News and knowhow for farmers

Groundnuts earn Mpeketoni farmer Sh320,000 in three months

A mention of Mpeketoni Town, flashes images terror and lifelessness in many Kenyans, and indeed the world.

But one farmer, Julius Kimotho is making at least Sh320,000 from his groundnuts from his farm in this evergreen area, which he describes as a ‘town in the garden’.

In 2011, Kimotho grew a handful of groundnuts he had carried from central region’s Kenya Nuts Company.

He grew them for domestic consumption, but the harvest made him think twice.

“I better know the variety as ‘Kenya nuts’, because that is where I got it from. The harvest was tantalising. We did not eat them; I curved out half an acre from the maize field and grew more in the next season. The taste of the money from the groundnuts has gradually lured my desire to grow more,” he said.

He has since increased land under groundnuts to two acres, from which he draws at least 3,200 kgs per season.

The market at the Coast region is still wide; most small-scale traders ‘import’ the groundnuts from upcountry. But he has captured traders from Lamu Island, Malindi and Kilifi towns.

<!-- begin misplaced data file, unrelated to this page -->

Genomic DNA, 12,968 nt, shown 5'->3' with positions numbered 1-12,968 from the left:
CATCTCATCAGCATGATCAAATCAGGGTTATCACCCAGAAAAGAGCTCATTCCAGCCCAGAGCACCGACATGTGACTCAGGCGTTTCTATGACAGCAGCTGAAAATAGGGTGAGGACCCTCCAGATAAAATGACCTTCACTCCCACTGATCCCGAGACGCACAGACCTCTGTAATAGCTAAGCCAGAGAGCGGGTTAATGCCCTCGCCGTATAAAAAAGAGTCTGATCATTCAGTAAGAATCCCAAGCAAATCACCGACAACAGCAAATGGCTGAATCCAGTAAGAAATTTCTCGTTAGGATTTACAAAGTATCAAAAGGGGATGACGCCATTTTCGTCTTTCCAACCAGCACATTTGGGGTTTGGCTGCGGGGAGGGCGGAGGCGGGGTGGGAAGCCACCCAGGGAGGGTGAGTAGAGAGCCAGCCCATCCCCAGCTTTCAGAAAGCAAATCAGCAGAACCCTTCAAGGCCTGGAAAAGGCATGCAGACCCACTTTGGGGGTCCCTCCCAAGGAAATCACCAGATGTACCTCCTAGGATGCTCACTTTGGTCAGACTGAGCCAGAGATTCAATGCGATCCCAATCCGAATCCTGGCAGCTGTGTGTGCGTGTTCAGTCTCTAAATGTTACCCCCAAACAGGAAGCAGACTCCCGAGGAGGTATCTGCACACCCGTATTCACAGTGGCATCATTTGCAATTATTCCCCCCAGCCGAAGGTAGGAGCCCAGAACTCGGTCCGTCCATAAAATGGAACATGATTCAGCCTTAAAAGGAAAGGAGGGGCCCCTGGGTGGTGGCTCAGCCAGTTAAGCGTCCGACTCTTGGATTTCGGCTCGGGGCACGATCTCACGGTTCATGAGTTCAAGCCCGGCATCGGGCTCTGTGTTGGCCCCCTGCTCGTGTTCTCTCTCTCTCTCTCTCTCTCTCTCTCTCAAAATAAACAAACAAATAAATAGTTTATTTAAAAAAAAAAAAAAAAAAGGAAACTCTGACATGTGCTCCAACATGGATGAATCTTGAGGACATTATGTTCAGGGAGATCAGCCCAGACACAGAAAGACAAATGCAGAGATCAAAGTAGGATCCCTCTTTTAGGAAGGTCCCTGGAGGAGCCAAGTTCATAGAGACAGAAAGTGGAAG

Each kilogramme goes for Sh100 although sometimes it reaches Sh110 or more depending on the supply.

The variety is bulky and ‘heavy’, therefore, a few seeds have more weight that the slim types, which are common.

Given that this town was a settlement area, soil nutrients have not been depleted, therefore, he spends little on fertilizer. Crop rotation is also helping his deal with groundnuts pests and infections.

As he sets to reduce the size of land under maize to increase groundnuts production, Kimotho says the market in the region is still hungry and he has no fear of shifting to this less crowded farming.

“When items are brought to the Coast region, the residents say the goods have been ‘imported’ from up country. I want to be part of those covering this market. I want to supply more and more to the people as others remain in maize and vegetable farming. Being a lone ranger or in the game of few means less competition and more profits,” he said.

READ ALSO: Groundnut farmers asked to adopt four times yielding varieties.

Although he lost his son in the 2014 Al Shabaab attack in the town in which more that 60 people perished, he is not shaken.

“I cannot go back up country. Death can find you anywhere. I want to be where I have been for more than 50 years. Farming has supported me this far. I am confident farming will change the lives of my two children in college and those of my three grandchildren left by my son,” he says.

As opposed to maize which takes about six months, groundnuts are yielding more because of short maturity period of a maximum of four months. This gives him room for rotation with other vegetables.

Mpeketoni is a metropolitan town, supported by mixed farming.

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